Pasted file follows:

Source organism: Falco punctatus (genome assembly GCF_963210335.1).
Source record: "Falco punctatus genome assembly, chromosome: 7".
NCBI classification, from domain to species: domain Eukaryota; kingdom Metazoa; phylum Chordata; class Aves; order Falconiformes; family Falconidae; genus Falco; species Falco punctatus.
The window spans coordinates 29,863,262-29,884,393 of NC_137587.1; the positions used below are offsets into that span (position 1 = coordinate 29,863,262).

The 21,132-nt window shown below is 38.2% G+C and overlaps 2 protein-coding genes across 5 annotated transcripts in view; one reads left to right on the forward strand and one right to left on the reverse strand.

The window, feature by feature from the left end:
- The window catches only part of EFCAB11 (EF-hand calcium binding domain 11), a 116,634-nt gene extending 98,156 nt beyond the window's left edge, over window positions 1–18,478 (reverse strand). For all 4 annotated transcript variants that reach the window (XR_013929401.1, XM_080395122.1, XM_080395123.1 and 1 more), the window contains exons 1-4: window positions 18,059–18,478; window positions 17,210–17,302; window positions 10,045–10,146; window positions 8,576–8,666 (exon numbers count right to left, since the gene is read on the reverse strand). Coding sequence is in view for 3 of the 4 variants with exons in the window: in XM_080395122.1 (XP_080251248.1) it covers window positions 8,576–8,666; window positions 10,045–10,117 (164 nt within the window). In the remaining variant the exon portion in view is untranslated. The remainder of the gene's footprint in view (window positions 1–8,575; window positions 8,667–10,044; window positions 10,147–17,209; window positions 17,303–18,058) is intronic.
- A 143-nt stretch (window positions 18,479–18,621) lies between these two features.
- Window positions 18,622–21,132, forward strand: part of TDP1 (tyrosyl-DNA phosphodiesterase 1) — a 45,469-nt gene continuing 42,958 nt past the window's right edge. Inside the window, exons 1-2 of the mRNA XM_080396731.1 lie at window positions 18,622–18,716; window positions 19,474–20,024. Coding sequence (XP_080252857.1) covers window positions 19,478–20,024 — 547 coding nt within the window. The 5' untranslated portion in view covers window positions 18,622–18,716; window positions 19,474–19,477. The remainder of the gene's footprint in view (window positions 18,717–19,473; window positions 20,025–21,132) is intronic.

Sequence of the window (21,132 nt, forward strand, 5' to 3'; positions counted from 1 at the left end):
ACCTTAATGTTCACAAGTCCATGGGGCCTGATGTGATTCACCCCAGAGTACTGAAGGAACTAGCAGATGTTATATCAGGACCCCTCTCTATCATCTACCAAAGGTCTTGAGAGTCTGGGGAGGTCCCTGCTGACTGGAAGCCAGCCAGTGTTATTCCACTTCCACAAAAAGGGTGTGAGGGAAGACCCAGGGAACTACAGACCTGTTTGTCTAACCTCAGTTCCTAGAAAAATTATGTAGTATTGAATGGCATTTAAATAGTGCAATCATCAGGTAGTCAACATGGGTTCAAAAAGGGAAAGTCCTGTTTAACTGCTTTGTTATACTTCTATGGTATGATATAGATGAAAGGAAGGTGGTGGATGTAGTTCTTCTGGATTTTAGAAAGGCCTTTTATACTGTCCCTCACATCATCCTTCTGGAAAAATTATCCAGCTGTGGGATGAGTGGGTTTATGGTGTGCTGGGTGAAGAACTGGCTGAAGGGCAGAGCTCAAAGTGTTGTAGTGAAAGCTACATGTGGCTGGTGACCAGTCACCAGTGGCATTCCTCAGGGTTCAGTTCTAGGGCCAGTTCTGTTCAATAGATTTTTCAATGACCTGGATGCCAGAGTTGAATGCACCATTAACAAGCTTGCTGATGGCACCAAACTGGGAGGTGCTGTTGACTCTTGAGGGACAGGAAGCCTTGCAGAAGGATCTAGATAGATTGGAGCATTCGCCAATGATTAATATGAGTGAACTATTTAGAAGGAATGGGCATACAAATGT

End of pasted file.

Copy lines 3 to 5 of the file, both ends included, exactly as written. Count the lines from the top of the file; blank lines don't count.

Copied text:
NCBI classification, from domain to species: domain Eukaryota; kingdom Metazoa; phylum Chordata; class Aves; order Falconiformes; family Falconidae; genus Falco; species Falco punctatus.
The window spans coordinates 29,863,262-29,884,393 of NC_137587.1; the positions used below are offsets into that span (position 1 = coordinate 29,863,262).

The 21,132-nt window shown below is 38.2% G+C and overlaps 2 protein-coding genes across 5 annotated transcripts in view; one reads left to right on the forward strand and one right to left on the reverse strand.